Instrumentality is the subjective probability in the mind of the person that an act (such as selecting a job at a store, joining the army, marrying another person, or working hard on the job) will lead to a particular outcome. Different approaches calibrate expectancies different ways. Preferable approaches are those in which expectancy is conceived of as ranging from 0.0 (which implies that there is no expectation in the mind of the individual that an act will result in a particular outcome—for example, Sally may legitimately see no likely connection between working for the florist and being able to travel on the spur of the moment), to 1.0, which implies that the person sees a 100% chance that an act will result in an outcome. In our example, Sally would be wise to see such high expectancies for cross-town travel on foot and by bus, as well as membership in the clerks’ union, if she were to accept the job at the grocery chain.

Some versions of the theory explicitly add a component referred to as expectancy. In these versions, expectancy is the perceived probability (again, in the mind of the decision maker) that making any particular choice is possible. Here is an example: If Henry is trying to decide whether to pursue a grade of A in his math class, he may have subjective beliefs about whether attaining an A is possible, given his low aptitude for calculus and geometry. He may believe that even if he worked day and night, his mind is just not made for mathematical concepts, so there is no sense in trying for an A and wasting time and effort that could be used to gain good grades in other courses. If Henry firmly believes that an A in math is not possible (i.e., in his mind, the probability that effort would result in an A is 0.0), Henry would not bother to try for the A. Sally, the math whiz who knows she can get an A, would have an expectancy estimate of 1.0. So she would likely pursue that high mark. In these models, the expectancy factor (which ranges from 0.0 to 1.0) is conceptually multiplied by the aggregate of the products that resulted in Henry’s mind from the positive and negative outcomes of earning an A, each multiplied by the probabilities that the A would, in fact, get him those outcomes (such as Sally’s admiration, a chance for a scholarship, etc.).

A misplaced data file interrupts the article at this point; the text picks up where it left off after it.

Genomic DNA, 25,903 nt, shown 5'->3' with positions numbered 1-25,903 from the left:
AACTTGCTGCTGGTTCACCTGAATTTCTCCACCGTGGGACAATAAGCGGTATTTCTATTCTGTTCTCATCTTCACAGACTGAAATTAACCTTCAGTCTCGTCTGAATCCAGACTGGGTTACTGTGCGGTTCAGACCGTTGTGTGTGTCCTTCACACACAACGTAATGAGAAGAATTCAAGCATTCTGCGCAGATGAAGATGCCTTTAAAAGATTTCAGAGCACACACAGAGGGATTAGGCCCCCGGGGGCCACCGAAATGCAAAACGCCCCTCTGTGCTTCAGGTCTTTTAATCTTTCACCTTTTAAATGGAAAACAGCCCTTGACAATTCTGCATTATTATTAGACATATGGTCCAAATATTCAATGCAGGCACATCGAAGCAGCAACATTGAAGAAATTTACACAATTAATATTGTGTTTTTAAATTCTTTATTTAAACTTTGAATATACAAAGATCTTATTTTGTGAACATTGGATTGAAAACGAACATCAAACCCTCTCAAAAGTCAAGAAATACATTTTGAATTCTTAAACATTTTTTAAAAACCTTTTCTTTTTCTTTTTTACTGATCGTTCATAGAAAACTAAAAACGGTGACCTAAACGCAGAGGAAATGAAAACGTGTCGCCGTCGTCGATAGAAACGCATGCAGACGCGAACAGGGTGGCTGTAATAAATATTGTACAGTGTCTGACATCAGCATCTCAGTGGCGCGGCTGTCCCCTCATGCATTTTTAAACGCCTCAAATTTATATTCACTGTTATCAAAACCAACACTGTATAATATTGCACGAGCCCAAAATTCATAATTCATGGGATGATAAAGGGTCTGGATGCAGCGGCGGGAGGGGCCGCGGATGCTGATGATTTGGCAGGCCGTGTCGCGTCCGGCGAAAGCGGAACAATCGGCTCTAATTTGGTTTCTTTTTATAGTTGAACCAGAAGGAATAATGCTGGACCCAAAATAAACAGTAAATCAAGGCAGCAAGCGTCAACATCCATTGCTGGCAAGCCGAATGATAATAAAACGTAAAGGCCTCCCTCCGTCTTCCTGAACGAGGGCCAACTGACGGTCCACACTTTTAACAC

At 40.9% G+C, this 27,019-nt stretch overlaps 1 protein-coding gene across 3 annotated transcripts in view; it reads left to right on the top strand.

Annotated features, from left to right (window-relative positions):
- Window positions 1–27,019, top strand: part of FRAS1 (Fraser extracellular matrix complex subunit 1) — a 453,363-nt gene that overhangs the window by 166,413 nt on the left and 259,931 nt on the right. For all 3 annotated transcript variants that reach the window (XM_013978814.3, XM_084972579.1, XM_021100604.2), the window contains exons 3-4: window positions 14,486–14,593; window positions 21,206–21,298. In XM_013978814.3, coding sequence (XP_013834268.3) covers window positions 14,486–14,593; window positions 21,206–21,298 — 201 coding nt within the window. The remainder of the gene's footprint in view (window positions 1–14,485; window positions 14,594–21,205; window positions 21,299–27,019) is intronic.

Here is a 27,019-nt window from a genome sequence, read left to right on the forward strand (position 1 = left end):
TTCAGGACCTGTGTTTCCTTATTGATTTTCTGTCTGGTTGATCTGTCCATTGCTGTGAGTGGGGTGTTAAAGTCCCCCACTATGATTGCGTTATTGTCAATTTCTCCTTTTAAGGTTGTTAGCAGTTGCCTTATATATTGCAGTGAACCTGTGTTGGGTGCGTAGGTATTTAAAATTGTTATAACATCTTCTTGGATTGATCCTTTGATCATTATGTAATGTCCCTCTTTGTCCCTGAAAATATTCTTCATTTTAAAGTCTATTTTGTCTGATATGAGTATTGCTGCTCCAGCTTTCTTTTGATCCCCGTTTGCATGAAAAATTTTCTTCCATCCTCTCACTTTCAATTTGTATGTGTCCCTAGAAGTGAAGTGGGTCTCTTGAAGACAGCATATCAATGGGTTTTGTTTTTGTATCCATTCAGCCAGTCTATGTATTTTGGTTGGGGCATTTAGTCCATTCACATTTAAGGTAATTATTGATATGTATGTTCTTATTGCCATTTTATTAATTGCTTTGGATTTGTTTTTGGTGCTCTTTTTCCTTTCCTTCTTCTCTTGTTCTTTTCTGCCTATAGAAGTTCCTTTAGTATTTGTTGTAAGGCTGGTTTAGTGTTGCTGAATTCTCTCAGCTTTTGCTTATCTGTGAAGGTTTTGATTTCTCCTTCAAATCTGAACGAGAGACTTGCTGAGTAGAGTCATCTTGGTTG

Multiplicities of Outcomes

To this point, we have discussed extrinsic outcomes in the decision models of our examples, Sally and Henry. Valence-instrumentality-expectancy theories (which is the preferred term here) make room for the inclusion of intrinsic outcomes such as feelings of achievement, self-esteem, and self-actualization. They also include negative outcomes, as we saw in the case of Sally, who considered the cross town travel for the grocery chain as aversive.

Successes and Failures of the Theory